Saturday, March 23, 2013

The Power of Colors in Marketing

How people define colors depend on their native language. There are peoples that have words for colors in terms of “dark” and “light”. For them, it is enough to name basic colors. But for many people in the Western world (especially designers and marketing professionals) there is a need to describe colors such as eggplant purple or stone red.  Defining turquoise can be tricky – it can vary from a clear shade of blue to a bluish/green hue.

In his excellent book "Looking at language through glasses – how words color the world" (Spectrum, 2012)  Guy Deutscher shows that people around the world distinguish between colors, even if  they do not have specific names for hues of color.

Funny enough, description of colors was not taken seriously since the subject was mentioned by Gladstone. He stated that neither the color of the sea not the sky was mentioned in Homer’s Iliad or Odyssey. For sure the ancient Greeks were not color blind – so what is the issue?

A large-scale ethnic research shows that many civilizations have limited vocabulary to define a multitude of colors. However, they were perfectly able to distinguish between one hue of blue and another one shade of blue.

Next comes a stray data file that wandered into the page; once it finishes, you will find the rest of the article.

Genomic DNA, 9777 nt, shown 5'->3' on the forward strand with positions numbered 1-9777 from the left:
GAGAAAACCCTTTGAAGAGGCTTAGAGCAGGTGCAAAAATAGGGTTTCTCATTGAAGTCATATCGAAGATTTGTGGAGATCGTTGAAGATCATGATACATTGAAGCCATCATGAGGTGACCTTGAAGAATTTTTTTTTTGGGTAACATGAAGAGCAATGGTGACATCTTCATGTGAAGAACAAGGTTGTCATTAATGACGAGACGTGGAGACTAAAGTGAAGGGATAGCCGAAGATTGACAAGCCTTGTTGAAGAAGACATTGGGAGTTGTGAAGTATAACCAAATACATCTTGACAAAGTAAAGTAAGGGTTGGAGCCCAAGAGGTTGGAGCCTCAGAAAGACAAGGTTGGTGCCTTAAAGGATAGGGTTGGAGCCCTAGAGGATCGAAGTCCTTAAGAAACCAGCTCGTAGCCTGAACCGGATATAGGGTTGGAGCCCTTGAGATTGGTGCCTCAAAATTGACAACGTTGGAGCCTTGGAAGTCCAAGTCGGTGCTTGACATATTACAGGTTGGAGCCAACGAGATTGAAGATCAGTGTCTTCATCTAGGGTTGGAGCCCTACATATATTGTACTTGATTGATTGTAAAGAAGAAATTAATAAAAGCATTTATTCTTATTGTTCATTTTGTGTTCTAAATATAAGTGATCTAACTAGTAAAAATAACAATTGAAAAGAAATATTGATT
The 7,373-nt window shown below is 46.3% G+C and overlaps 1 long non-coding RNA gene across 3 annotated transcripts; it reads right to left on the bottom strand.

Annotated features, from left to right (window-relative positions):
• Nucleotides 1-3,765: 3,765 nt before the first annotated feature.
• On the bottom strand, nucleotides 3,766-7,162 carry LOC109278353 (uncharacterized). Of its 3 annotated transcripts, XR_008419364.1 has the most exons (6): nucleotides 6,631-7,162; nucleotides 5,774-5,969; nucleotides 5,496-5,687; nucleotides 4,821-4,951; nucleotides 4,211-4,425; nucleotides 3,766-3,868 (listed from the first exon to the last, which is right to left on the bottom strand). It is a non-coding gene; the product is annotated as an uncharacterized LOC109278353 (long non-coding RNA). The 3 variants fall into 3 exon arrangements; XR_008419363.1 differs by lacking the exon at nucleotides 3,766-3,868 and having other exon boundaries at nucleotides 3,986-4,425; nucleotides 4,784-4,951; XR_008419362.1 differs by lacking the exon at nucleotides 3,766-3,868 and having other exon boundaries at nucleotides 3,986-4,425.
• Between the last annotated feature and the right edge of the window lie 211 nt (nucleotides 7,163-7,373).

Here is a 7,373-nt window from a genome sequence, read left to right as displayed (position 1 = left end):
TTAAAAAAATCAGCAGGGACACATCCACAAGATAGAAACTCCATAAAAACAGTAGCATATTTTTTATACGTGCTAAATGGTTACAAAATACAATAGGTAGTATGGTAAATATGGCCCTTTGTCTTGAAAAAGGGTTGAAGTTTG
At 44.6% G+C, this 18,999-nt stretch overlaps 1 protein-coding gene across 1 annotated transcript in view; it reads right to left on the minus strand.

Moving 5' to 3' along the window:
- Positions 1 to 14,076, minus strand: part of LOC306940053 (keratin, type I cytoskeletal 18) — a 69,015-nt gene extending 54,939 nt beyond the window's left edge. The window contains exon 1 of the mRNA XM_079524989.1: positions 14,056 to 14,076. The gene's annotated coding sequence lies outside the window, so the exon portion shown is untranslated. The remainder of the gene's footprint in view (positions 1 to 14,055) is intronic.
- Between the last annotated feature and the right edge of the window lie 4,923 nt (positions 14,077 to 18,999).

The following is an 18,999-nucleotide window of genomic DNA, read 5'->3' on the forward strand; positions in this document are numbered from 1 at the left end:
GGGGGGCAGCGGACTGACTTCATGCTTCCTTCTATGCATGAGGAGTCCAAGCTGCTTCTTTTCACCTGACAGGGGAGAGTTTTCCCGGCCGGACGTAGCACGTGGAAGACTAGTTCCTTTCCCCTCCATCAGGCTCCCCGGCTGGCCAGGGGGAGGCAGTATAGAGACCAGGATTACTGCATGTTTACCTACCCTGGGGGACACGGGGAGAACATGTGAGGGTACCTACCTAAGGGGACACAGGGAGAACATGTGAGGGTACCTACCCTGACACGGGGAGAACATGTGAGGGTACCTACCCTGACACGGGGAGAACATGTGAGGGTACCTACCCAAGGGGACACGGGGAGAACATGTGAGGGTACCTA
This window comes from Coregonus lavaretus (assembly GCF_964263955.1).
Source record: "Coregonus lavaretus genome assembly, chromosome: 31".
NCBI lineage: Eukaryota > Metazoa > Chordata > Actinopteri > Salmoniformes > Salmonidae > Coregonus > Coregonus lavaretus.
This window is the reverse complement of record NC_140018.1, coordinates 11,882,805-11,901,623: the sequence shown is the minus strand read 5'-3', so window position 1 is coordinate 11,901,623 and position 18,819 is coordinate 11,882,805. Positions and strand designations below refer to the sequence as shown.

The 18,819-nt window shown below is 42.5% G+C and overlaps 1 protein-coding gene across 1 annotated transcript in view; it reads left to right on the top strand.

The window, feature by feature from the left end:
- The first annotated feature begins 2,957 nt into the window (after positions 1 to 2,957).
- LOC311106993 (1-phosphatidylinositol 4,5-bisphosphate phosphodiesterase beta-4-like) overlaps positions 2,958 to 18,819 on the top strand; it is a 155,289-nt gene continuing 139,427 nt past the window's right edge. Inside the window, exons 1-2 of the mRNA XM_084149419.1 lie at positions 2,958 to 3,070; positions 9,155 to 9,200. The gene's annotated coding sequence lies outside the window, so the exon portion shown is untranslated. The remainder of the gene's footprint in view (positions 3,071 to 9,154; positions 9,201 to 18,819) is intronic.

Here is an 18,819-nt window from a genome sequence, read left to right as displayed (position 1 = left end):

Lazarus Geiger already identified in the beginning of the 19th century that words for colors in many cultures follow the same pattern. It starts with black/for dark and light. It is followed by red, yellow, green, and blue.

Berlin and Kay have confirmed this for many more languages in the 1960s. Deutscher concentrated on the transgression from blue to green, explaining why the Japanese  “green”' traffic light looked blue in Western eyes.

The word “khaki" is used in Belgium for a pale shade of green, while the term in neighboring the Netherlands describes a kind of desert sand light brown. Go figure!

For marketing professionals and graphic designers, it would be great if there would be an international code of colors. This would enable us to refer to and understand terms such as “winter blue” (a grayish blue hue, popular in Europe for websites) or “spring green” (a bright light green that is especially popular with eco-friendly companies).

(Image courtesy of 

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